With its buoyant pub scene and abundance of restaurants on offer, Belfast is the ideal destination for an exciting weekend break. We look at some top spots to stay in and where to add to your culinary tour of the city.
One of the great things about Belfast is that most of its attractions are within walking distance of the city centre – or a short taxi ride away – so you’ll make the most of your time staying in a central location.
For example, the Ten Square Hotel overlooks the historic City Hall and offers elegant rooms and a gorgeous breakfast. Right beside the Grand Opera House, The Fitzwilliam Hotel will impress you with its luxurious rooms and outstanding service. If you want to feel like a local, go for The Flint and its stylish studio apartments.
Once you are settled, start by heading ‘off the eaten track’ with Taste&Tour. The award-winning Belfast Food Tour will take you on a four-hour, food-filled guided walk, where you will try some tasty produce in some of the top spots around the city centre. They also offer a Gin Jaunt, a Whiskey Walk or a Beer Crawl, if you feel like investigating the local tipple.
Recently awarded UK’s Best Large Indoor Market 2019, St. George’s Market will provide you with an authentic Belfast experience. Open from Friday to Sunday, the Victorian indoor market showcases the best in local food, artisan clothing, crafts and memorabilia. Grab a bite in one of the 248 stalls and enjoy the great atmosphere!
If you fancy trying some high-end cuisine, Belfast hosts no less than two Michelin-starred restaurants as well as several Bib Gourmands. Crowned with a Michelin Star since 2015, OX, a local institution, offers a fantastic array of beautifully-designed and cooked, local ingredient-led dishes and fine wines, with the impressive Stephen Toman on the pass, while Deane’s EIPIC (named after the word Epicurian), focuses on seasonal produce of the finest quality, predominantly local. Created by the renowned Belfast restaurateur Michael Deane, this eatery has retained its star since Chef Alex Greene has been at the helm for the past two years.
With its beautiful red brick walls and classic bistro dishes, James Street South is perfect for a casual yet carefully crafted meal. If you are a meat aficionado, don’t miss the outstanding steak. Deanes at Queen’s is another great option for those who are after quality food at an affordable price. Located in the Queen's University, this restaurant offers a beautiful outdoor area if you are lucky enough to enjoy some Northern-Irish sun. For a friendly dinner in a warm and casual atmosphere, book a table in Home. With a menu catering for all food preferences, gluten-free, vegetarian, vegan, healthy and indulgent, this place is sure to be a crowd-pleaser. Holohan's At The Barge is a family owned restaurant moored next to The Waterfront Theatre where you will taste some amazing Irish produce while feeling like you embarked on a fun cruise.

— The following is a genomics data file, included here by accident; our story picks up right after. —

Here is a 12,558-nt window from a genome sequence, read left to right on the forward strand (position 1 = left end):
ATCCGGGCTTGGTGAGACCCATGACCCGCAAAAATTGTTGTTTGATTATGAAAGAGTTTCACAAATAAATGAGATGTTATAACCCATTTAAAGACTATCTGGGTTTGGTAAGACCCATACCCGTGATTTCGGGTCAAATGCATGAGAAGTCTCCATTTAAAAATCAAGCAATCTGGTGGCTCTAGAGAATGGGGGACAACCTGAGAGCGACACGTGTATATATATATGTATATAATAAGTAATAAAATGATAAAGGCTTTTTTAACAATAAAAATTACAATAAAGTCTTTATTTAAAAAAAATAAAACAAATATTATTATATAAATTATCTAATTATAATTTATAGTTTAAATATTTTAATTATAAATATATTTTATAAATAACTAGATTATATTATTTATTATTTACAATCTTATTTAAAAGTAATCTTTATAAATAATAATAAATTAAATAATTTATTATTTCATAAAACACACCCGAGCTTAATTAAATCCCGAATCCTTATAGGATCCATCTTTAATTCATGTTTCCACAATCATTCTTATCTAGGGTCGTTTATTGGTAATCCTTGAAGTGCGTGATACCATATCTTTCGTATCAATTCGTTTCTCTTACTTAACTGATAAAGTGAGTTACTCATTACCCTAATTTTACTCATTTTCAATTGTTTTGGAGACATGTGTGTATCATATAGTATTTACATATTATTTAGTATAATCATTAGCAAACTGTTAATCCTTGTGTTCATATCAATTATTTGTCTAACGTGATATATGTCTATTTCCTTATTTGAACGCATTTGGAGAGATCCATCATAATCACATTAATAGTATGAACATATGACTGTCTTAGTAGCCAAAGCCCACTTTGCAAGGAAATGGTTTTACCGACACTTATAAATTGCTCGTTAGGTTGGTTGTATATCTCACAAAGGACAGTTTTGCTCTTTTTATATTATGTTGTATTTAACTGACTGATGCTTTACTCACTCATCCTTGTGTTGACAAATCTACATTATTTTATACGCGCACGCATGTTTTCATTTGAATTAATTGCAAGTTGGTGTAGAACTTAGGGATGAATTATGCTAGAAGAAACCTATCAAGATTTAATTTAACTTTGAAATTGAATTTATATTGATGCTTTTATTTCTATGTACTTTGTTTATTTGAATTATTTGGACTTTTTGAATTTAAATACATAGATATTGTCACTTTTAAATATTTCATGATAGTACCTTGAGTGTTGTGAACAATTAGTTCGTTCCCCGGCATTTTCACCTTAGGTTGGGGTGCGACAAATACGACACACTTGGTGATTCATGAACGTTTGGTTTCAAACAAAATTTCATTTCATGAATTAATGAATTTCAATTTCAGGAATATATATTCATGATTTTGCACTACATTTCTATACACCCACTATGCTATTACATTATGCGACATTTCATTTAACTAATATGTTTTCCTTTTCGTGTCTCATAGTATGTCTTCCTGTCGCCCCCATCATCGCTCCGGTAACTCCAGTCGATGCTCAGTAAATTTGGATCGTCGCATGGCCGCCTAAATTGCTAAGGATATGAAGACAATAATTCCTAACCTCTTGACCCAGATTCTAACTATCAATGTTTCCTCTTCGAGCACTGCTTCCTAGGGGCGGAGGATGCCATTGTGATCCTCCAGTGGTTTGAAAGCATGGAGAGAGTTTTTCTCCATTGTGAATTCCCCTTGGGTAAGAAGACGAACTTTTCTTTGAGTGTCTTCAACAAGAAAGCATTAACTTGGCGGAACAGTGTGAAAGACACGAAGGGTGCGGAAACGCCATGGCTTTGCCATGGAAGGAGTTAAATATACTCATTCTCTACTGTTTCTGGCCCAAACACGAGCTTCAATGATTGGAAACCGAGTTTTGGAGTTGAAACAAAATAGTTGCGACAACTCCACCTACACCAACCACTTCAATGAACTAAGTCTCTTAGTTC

Alongside these local glories, Belfast also has room for an impressive international cuisine. On Ormeau Road, Bia Rebel is Northern Ireland's only hand-made locally sourced ramen shop and has gathered some glorious reviews in the past few months. Their £8 bowl of ramen will make for the most satisfying and affordable bite you could dream of. For an Italian fix, head to Coppi in the Cathedral Quarter and enjoy contemporary Italian cooking at its finest.
While a walk around Titanic Belfast to learn all about the history of the legendary boat is a thoroughly interesting experience, a great way to discover the city is to jump on board of one of Paddy Campbell's famous black cabs for a cultural tour, including the Belfast political murals.
After learning all about the food and history of the Northern Ireland capital, it is time to discover its pub scene. Established in 2006, The Spaniard Bar in Belfast’s Cathedral Quarter is a quirky spot for those who love a bit of rum. The Saturday afternoon music session is a local’s favourite for the great music and unique atmosphere. The Perch, located in the city’s Linen Quarter, is Belfast’s highest rooftop bar – don’t worry, blankets are provided if you get a bit chilly. With classic or more creative cocktails and a wide choice of gins, the place attracts a trendy crowd as well as movie fans with its outdoor cinema sessions.
Before your time is up, stop at Sawers food shop - Northern Ireland’s oldest deli, described as the “Aladdin’s cave of culinary delights” – then make your way to the Crown Liquor Saloon, a true Belfast institution. Also known as the Crown Bar, it is an outstanding example of a Victorian gin palace. Order a drink and sit in one of its ten snugs, but don’t lose track of time as your weekend is coming to an end. Don’t worry though, open in 1885, this beautiful pub will likely still be there for your next visit.
Belfast is a goldmine for those looking for a cultured weekend of history, food and more... these are truly only a few of the amazingly long list of places to eat, stay and drink. Check out the Northern Ireland Tourism website for lots more information and to plan a break soon.